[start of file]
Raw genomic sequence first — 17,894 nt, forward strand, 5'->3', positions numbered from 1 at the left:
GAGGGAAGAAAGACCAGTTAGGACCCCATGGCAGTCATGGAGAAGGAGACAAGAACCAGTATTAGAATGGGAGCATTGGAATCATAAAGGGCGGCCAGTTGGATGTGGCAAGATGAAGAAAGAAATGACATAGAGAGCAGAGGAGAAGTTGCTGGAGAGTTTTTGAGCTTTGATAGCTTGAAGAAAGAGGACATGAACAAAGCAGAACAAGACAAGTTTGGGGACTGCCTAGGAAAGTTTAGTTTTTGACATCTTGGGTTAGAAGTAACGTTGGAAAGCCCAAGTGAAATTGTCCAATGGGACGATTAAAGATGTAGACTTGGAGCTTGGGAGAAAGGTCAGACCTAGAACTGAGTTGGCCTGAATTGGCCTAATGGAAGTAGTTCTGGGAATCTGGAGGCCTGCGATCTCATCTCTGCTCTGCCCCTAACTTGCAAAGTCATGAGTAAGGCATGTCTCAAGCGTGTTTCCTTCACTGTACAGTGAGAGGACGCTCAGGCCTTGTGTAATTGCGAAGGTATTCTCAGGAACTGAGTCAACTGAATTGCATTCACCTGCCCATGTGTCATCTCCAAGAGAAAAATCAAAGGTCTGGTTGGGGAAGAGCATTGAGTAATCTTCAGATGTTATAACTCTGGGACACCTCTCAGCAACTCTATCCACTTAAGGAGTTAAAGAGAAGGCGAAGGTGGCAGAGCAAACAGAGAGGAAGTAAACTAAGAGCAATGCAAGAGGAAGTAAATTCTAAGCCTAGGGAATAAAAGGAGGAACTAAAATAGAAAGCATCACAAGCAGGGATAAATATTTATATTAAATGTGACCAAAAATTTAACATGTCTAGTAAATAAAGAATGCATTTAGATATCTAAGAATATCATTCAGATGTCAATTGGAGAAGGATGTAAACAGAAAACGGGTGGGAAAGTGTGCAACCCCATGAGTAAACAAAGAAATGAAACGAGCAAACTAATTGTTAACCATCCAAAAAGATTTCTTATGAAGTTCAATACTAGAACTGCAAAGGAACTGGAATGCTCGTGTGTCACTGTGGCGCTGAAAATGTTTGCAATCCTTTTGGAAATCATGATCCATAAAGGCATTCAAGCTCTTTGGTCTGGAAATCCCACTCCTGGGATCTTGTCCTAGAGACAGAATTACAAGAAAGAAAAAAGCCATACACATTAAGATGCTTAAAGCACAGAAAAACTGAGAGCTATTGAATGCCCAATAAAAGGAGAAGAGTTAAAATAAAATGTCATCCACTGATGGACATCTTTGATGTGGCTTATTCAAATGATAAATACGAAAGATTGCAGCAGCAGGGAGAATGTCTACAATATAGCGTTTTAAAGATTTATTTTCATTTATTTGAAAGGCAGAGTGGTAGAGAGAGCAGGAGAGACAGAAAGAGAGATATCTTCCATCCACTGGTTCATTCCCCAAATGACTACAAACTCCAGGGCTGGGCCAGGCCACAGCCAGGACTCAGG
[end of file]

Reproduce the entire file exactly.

Raw genomic sequence first — 17,894 nt, forward strand, 5'->3', positions numbered from 1 at the left:
GAGGGAAGAAAGACCAGTTAGGACCCCATGGCAGTCATGGAGAAGGAGACAAGAACCAGTATTAGAATGGGAGCATTGGAATCATAAAGGGCGGCCAGTTGGATGTGGCAAGATGAAGAAAGAAATGACATAGAGAGCAGAGGAGAAGTTGCTGGAGAGTTTTTGAGCTTTGATAGCTTGAAGAAAGAGGACATGAACAAAGCAGAACAAGACAAGTTTGGGGACTGCCTAGGAAAGTTTAGTTTTTGACATCTTGGGTTAGAAGTAACGTTGGAAAGCCCAAGTGAAATTGTCCAATGGGACGATTAAAGATGTAGACTTGGAGCTTGGGAGAAAGGTCAGACCTAGAACTGAGTTGGCCTGAATTGGCCTAATGGAAGTAGTTCTGGGAATCTGGAGGCCTGCGATCTCATCTCTGCTCTGCCCCTAACTTGCAAAGTCATGAGTAAGGCATGTCTCAAGCGTGTTTCCTTCACTGTACAGTGAGAGGACGCTCAGGCCTTGTGTAATTGCGAAGGTATTCTCAGGAACTGAGTCAACTGAATTGCATTCACCTGCCCATGTGTCATCTCCAAGAGAAAAATCAAAGGTCTGGTTGGGGAAGAGCATTGAGTAATCTTCAGATGTTATAACTCTGGGACACCTCTCAGCAACTCTATCCACTTAAGGAGTTAAAGAGAAGGCGAAGGTGGCAGAGCAAACAGAGAGGAAGTAAACTAAGAGCAATGCAAGAGGAAGTAAATTCTAAGCCTAGGGAATAAAAGGAGGAACTAAAATAGAAAGCATCACAAGCAGGGATAAATATTTATATTAAATGTGACCAAAAATTTAACATGTCTAGTAAATAAAGAATGCATTTAGATATCTAAGAATATCATTCAGATGTCAATTGGAGAAGGATGTAAACAGAAAACGGGTGGGAAAGTGTGCAACCCCATGAGTAAACAAAGAAATGAAACGAGCAAACTAATTGTTAACCATCCAAAAAGATTTCTTATGAAGTTCAATACTAGAACTGCAAAGGAACTGGAATGCTCGTGTGTCACTGTGGCGCTGAAAATGTTTGCAATCCTTTTGGAAATCATGATCCATAAAGGCATTCAAGCTCTTTGGTCTGGAAATCCCACTCCTGGGATCTTGTCCTAGAGACAGAATTACAAGAAAGAAAAAAGCCATACACATTAAGATGCTTAAAGCACAGAAAAACTGAGAGCTATTGAATGCCCAATAAAAGGAGAAGAGTTAAAATAAAATGTCATCCACTGATGGACATCTTTGATGTGGCTTATTCAAATGATAAATACGAAAGATTGCAGCAGCAGGGAGAATGTCTACAATATAGCGTTTTAAAGATTTATTTTCATTTATTTGAAAGGCAGAGTGGTAGAGAGAGCAGGAGAGACAGAAAGAGAGATATCTTCCATCCACTGGTTCATTCCCCAAATGACTACAAACTCCAGGGCTGGGCCAGGCCACAGCCAGGACTCAGG